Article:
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Op-Ed | Our city can repair NYC schools and create thousands of union jobs

FILE PHOTO: Mayor de Blasio and Chancellor Carranza tour New Bridges Elementary School ahead of schools reopening
Jeenah Moon/Pool via REUTERS

A majority of our nation’s school buildings are at least 50 years old. Think about that: the classrooms and other school facilities where our kids spend hours on end, five days a week, are in desperate need of renovations to deal with issues like leaking roofs, broken air-conditioning, mold or mildew issues, and poor air quality.

Here in New York City, the situation is even more dire: the average age of our school buildings is 70 years old.

This is a crisis for our students, and it’s especially acute in communities of color that have endured generations of underinvestment. The environment in which our students learn affects everything from their test scores to their health and well-being. Old, deteriorating school buildings rely on outdated equipment, pumping tons of carbon emissions into the air. Taxpayers are on the hook for millions of dollars in energy costs, which nationwide represent the second-highest costs for schools after personnel. We need to get this under control before it’s too late.

Fortunately, earlier this week, the White House announced the Biden-Harris Action Plan for Building Better School Infrastructure, a $500 million grant program that will allow states and cities to invest in green retrofits that improve energy efficiency, air quality, and health outcomes for students across the country. Importantly, these projects will create hundreds of thousands of new, good union jobs across the country, building a pipeline between public schools and union careers that will support strong communities and a just economy for all.

With this groundbreaking federal program in place, New York can show the way forward. That’s why here in our state, a coalition of labor unions formed Climate Jobs NY to advance a pro-worker, pro-climate agenda – a coalition that has grown to represent 2.6 million workers across every sector of New York’s economy.

Across our state, we are organizing behind ambitious plans to transition New York into a clean energy, equitable economy that creates pathways to good union jobs in communities of color, immigrant communities, and other underserved populations in our city. Last year, Climate Jobs NY and leading unions representing teachers, building service workers, cafeteria workers, and others working across the school system launched a centerpiece of these efforts  —  the Carbon Free and Healthy Schools initiative, calling for a paradigm-shifting investment to retrofit all New York City public schools with green infrastructure.

We believe our work is absolutely imperative for achieving racial justice across all five boroughs, because our schools’ crumbling buildings are not distributed equally. Right now, many of the public schools that educate our most underserved students are the ones in most need of repairs. If our city is to truly commit to addressing racial and economic inequity, our leaders must acknowledge that students of color are attending schools with inadequate HVAC and ventilation systems, faulty windows and doors, and decaying roofs — and they must take action to address it.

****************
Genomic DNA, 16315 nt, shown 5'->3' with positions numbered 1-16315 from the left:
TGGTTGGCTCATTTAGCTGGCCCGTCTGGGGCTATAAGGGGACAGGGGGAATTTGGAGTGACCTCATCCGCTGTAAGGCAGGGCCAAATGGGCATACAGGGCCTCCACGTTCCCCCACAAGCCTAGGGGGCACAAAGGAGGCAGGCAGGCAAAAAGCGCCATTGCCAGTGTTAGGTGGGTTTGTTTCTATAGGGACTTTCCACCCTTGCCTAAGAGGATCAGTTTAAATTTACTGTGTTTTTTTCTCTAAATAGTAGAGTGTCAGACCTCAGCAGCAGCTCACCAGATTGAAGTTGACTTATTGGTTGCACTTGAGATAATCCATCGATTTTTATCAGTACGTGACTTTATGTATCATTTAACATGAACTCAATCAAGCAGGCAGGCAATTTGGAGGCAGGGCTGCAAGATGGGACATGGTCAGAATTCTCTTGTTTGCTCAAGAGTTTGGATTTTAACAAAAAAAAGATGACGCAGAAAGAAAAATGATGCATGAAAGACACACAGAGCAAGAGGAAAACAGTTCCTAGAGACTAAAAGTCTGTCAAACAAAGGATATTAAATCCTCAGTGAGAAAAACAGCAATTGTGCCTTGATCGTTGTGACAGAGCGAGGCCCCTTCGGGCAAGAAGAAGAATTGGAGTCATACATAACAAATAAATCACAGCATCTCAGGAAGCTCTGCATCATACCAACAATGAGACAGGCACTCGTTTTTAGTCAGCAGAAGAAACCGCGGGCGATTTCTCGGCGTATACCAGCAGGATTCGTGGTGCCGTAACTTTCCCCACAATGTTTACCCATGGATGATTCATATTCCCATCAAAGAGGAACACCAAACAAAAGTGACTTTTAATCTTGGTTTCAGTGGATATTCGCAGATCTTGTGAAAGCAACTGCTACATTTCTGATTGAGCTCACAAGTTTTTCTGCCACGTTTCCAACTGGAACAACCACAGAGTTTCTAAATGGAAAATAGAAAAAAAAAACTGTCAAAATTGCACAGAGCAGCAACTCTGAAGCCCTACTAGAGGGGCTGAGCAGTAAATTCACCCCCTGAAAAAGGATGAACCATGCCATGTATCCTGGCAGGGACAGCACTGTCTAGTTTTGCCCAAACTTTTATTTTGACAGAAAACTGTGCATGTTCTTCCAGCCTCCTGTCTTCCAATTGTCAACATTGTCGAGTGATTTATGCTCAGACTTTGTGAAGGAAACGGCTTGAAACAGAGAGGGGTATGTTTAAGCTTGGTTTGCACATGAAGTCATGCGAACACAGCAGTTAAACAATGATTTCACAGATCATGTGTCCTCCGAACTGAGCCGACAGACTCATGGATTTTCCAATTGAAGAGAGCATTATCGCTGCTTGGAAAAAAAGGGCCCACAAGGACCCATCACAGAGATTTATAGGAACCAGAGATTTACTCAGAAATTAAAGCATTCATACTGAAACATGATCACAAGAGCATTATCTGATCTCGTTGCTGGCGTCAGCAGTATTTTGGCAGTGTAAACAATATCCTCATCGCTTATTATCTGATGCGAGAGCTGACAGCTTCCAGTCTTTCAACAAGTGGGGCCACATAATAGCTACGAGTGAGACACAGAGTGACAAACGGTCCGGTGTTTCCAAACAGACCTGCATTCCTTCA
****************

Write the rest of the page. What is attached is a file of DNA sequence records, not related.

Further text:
As it stands, one in four New York City classrooms have no air conditioning whatsoever  —  resulting in an unhealthy learning environment in warm weather months. A major investment in the Carbon Free and Healthy Schools initiative would represent meaningful progress in reversing decades of neglect.

We also know that the COVID-19 pandemic has been deeply traumatic for many students and teachers, forcing many of us to reimagine the way we approach education, public health, and our responsibility to one another. There’s no better way to demonstrate our commitment to the health of our next generation than by investing in safe and healthy schools.

It’s time to build the schools of the future: safe, healthy and carbon-free. If successful, we will eliminate 75,000 tons of carbon emissions from our schools, save tens of millions of public money and create thousands of union jobs in the process—  giving students of color a direct pipeline from their public schools to jobs that sustain careers and families. And we can send a clear signal to Washington and to other states and cities across the country: investments in addressing climate change can simultaneously be investments in our students and their health.

Given this moment, too much is at stake and we cannot wait any longer to act. Leaders across the country including President Biden understand that. Carbon Free and Healthy Schools represents a once in a generation opportunity for all New York’s public school children, regardless of zip code, to access modern, carbon-free schools.

Mayor Adams can forge his legacy in his first year by making a big investment in our children’s futures and mitigating climate change. With thousands of engaged working class New Yorkers and a nationwide network of climate activists standing behind him, now is the time for Mayor Adams to tackle our climate crisis and our city’s longstanding inequities by building a New York City school system that’s safe for this generation and the next.

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